Public talk: "From online streams to Wikipedia"

How does information travel from to various online streams to Wikipedia, "our collective memory"? Maarten de Rijke from University of Amsterdam visits UiS to give some answers.

Maarten de Rijke is full professor of Information Processing and Internet in the Informatics Institute at the University of Amsterdam. 

As part of a visit to our Department of Electrical Engineering and Computer Science, de Rijke will give a talk (in English) in Kjell Arholms Hus, Auditorium 2 on Tuesday, 14 March.  

Titled: "The Birth of Collective Memories: Analyzing Emerging Entities in Text Streams", it is based on joint work with David Graus (FD Mediagroep) and Daan Odijk (Blendle).

Professor de Rijke describes the research behind his talk: 

"We study how collective memories are formed online. We do so by tracking entities that emerge in public discourse, that is, in online text streams such as social media and news streams, before they are incorporated into Wikipedia, which, we argue, can be viewed as an online place for collective memory. 

By tracking how entities emerge in public discourse, i.e., the temporal patterns between their first mention in online text streams and subsequent incorporation into collective memory, we gain insights into how the collective remembrance process happens online.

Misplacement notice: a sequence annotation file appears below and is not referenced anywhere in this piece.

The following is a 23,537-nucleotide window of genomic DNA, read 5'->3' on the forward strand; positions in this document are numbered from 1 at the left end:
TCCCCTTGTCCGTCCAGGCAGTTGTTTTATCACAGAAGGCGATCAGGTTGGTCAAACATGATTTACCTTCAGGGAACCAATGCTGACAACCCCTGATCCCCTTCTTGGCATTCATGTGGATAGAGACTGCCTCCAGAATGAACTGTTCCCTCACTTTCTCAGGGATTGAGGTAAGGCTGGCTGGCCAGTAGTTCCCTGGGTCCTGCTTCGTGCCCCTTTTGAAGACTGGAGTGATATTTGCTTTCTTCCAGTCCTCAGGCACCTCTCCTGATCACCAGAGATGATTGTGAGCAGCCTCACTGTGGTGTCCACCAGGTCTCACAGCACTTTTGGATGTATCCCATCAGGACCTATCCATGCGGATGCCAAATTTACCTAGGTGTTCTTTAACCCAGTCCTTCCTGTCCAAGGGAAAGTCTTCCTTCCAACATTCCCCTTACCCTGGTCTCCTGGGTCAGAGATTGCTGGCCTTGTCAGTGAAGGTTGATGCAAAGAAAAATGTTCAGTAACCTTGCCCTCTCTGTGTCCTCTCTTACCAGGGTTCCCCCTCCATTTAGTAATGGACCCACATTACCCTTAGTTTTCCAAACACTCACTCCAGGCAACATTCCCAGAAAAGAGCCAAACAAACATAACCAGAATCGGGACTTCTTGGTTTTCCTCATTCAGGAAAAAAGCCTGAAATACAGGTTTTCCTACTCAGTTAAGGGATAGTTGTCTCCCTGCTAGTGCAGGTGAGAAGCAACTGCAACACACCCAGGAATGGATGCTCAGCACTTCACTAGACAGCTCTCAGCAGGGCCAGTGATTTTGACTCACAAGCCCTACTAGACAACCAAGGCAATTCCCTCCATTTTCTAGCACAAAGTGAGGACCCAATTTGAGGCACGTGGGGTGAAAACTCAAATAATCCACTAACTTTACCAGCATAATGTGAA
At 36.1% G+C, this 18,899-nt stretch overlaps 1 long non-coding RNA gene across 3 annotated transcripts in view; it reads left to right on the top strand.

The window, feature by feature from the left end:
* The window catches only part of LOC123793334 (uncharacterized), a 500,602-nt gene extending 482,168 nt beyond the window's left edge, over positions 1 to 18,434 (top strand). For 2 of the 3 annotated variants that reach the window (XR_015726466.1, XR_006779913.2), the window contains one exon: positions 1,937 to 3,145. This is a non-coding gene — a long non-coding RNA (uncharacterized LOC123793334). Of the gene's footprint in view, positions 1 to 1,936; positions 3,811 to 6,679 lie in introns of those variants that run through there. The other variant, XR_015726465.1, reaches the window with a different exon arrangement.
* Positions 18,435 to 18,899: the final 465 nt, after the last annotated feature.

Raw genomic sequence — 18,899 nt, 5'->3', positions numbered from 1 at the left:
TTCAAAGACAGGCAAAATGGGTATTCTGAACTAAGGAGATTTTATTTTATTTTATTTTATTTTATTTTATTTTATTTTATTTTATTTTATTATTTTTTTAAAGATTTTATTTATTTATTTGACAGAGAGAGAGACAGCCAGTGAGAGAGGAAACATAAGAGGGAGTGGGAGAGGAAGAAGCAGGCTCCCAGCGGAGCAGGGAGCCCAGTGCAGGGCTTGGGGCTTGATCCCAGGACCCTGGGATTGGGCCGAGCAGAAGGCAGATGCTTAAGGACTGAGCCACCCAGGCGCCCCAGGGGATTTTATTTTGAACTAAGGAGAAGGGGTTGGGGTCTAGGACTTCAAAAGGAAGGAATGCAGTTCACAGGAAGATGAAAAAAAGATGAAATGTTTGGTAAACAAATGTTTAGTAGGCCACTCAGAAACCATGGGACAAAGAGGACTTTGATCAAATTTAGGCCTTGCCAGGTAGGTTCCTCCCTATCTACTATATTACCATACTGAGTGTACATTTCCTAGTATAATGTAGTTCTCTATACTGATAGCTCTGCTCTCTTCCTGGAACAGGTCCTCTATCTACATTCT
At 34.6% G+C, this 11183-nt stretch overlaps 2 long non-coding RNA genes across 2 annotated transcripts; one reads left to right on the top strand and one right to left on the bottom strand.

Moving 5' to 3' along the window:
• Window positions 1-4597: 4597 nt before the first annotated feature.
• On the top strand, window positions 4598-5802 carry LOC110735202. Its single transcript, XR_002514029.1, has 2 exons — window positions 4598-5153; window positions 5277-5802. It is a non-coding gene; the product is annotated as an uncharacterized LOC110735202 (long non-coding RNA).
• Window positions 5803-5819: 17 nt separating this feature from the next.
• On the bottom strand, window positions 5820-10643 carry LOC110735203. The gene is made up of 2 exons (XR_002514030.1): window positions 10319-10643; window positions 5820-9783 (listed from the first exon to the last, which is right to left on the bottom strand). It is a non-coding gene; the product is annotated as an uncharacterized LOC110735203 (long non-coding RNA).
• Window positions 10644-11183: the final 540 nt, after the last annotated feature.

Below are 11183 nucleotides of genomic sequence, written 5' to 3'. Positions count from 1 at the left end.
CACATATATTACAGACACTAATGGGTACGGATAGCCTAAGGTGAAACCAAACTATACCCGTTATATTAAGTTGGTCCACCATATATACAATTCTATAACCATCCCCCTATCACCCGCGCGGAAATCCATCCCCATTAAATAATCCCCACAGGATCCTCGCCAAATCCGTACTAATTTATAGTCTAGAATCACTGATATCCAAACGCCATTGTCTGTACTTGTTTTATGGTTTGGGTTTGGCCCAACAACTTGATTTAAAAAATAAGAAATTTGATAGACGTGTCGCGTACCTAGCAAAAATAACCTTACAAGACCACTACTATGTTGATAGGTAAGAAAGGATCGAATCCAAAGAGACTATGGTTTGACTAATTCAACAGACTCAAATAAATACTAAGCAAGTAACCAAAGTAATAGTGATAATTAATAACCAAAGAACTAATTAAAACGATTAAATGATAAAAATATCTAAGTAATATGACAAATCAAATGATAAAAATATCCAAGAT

Specifically, we analyze nearly 80,000 entities as they emerge in online text streams before they are incorporated into Wikipedia. The online text streams we use for our analysis comprise of social media and news streams, and span over 579 million documents in a timespan of 18 months.

We discover two main emergence patterns: entities that emerge in a “bursty” fashion, i.e., that appear in public discourse without a precedent, blast into activity and transition into collective memory. Other entities display a 'delayed' pattern, where they appear in public discourse, experience a period of inactivity, and then resurface before transitioning into our cultural collective memory."

The talk is free and open to everyone.

Picture of Maarten de Rijke

Maarten de Rijke